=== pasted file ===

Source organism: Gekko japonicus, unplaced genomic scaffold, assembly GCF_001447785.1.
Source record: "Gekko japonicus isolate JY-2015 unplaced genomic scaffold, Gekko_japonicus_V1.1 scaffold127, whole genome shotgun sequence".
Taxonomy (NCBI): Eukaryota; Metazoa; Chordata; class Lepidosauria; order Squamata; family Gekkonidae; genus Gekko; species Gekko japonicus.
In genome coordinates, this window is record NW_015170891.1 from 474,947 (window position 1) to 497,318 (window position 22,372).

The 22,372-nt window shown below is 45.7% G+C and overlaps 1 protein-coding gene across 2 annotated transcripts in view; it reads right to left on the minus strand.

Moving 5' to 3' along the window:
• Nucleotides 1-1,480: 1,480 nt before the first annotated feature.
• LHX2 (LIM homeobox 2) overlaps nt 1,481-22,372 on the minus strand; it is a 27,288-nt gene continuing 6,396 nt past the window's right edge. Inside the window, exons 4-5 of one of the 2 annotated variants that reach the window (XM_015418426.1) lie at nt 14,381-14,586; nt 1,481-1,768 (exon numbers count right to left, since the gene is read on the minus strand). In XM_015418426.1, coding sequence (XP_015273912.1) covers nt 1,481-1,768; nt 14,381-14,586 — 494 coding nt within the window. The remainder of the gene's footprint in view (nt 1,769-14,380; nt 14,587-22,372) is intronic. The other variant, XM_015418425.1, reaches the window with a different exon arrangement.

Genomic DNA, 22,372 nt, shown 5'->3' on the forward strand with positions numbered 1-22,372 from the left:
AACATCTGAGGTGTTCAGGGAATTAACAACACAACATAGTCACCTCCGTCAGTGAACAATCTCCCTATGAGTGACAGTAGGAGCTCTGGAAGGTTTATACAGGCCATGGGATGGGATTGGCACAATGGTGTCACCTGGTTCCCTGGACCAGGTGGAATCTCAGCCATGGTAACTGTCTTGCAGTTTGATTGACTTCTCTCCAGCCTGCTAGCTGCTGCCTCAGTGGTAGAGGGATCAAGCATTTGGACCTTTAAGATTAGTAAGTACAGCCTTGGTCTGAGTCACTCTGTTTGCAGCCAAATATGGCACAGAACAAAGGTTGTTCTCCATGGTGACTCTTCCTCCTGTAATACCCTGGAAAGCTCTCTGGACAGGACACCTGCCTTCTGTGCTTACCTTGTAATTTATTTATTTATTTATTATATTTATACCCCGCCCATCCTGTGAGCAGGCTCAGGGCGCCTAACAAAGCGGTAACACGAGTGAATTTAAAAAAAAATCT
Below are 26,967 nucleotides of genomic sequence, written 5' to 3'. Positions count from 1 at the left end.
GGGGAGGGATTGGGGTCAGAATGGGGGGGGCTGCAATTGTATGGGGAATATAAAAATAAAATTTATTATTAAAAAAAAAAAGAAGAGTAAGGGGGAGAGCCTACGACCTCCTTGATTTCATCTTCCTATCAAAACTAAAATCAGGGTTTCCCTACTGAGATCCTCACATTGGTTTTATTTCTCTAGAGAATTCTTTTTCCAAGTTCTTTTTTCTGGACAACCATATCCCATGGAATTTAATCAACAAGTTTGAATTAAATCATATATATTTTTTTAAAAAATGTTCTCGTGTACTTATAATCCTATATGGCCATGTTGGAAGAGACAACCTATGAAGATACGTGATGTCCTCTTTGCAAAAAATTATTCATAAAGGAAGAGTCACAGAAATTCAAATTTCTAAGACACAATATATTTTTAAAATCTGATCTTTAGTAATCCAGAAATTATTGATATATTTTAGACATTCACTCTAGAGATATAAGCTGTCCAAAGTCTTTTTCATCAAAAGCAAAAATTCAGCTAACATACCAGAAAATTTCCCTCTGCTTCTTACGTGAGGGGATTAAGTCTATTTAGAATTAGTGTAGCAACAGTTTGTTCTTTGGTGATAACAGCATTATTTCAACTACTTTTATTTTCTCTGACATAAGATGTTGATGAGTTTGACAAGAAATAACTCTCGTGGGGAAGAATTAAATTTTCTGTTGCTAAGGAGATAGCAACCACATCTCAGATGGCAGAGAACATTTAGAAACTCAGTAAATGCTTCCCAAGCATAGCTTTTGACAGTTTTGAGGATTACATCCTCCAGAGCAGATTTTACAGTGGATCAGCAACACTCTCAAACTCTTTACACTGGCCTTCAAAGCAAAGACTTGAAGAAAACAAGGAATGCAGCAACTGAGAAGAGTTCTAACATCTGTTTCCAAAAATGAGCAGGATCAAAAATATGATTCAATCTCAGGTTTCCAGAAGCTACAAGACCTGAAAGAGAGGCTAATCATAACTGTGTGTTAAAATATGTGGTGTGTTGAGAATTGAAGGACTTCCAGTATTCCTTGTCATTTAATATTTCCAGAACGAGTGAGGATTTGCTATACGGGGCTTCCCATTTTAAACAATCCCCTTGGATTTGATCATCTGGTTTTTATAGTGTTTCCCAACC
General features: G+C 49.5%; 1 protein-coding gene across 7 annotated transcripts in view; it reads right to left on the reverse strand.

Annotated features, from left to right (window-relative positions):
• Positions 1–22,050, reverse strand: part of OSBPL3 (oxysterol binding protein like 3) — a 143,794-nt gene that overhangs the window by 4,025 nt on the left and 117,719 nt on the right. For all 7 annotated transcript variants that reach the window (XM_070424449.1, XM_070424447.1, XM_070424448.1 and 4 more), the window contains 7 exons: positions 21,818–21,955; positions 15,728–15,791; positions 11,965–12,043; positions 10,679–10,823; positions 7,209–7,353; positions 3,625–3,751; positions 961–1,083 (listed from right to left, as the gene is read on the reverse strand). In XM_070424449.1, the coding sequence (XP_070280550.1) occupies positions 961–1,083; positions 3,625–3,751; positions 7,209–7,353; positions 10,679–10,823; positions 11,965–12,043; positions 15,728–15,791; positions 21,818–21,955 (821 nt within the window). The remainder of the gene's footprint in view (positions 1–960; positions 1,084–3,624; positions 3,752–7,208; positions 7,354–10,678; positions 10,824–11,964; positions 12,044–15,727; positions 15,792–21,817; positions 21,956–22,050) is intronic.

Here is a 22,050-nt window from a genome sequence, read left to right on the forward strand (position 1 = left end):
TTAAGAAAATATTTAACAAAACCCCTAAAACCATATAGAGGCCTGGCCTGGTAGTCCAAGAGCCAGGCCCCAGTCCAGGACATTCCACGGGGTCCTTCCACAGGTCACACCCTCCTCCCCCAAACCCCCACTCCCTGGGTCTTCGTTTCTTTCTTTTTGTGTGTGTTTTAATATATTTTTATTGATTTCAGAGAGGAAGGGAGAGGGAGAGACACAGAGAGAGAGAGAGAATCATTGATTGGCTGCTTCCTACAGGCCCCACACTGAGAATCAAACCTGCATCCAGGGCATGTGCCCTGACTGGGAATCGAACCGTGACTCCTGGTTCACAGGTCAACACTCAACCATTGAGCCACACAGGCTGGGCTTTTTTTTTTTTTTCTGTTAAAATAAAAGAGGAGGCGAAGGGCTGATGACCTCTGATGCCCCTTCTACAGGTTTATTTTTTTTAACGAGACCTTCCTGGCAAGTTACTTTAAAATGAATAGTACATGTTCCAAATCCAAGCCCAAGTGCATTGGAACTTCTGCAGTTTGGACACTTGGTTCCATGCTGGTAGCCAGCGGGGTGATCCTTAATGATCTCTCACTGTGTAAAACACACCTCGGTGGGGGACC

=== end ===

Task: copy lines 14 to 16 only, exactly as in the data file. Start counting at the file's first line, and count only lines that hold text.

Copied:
Annotated features, from left to right (window-relative positions):
• Positions 1–22,050, reverse strand: part of OSBPL3 (oxysterol binding protein like 3) — a 143,794-nt gene that overhangs the window by 4,025 nt on the left and 117,719 nt on the right. For all 7 annotated transcript variants that reach the window (XM_070424449.1, XM_070424447.1, XM_070424448.1 and 4 more), the window contains 7 exons: positions 21,818–21,955; positions 15,728–15,791; positions 11,965–12,043; positions 10,679–10,823; positions 7,209–7,353; positions 3,625–3,751; positions 961–1,083 (listed from right to left, as the gene is read on the reverse strand). In XM_070424449.1, the coding sequence (XP_070280550.1) occupies positions 961–1,083; positions 3,625–3,751; positions 7,209–7,353; positions 10,679–10,823; positions 11,965–12,043; positions 15,728–15,791; positions 21,818–21,955 (821 nt within the window). The remainder of the gene's footprint in view (positions 1–960; positions 1,084–3,624; positions 3,752–7,208; positions 7,354–10,678; positions 10,824–11,964; positions 12,044–15,727; positions 15,792–21,817; positions 21,956–22,050) is intronic.

Here is a 22,050-nt window from a genome sequence, read left to right on the forward strand (position 1 = left end):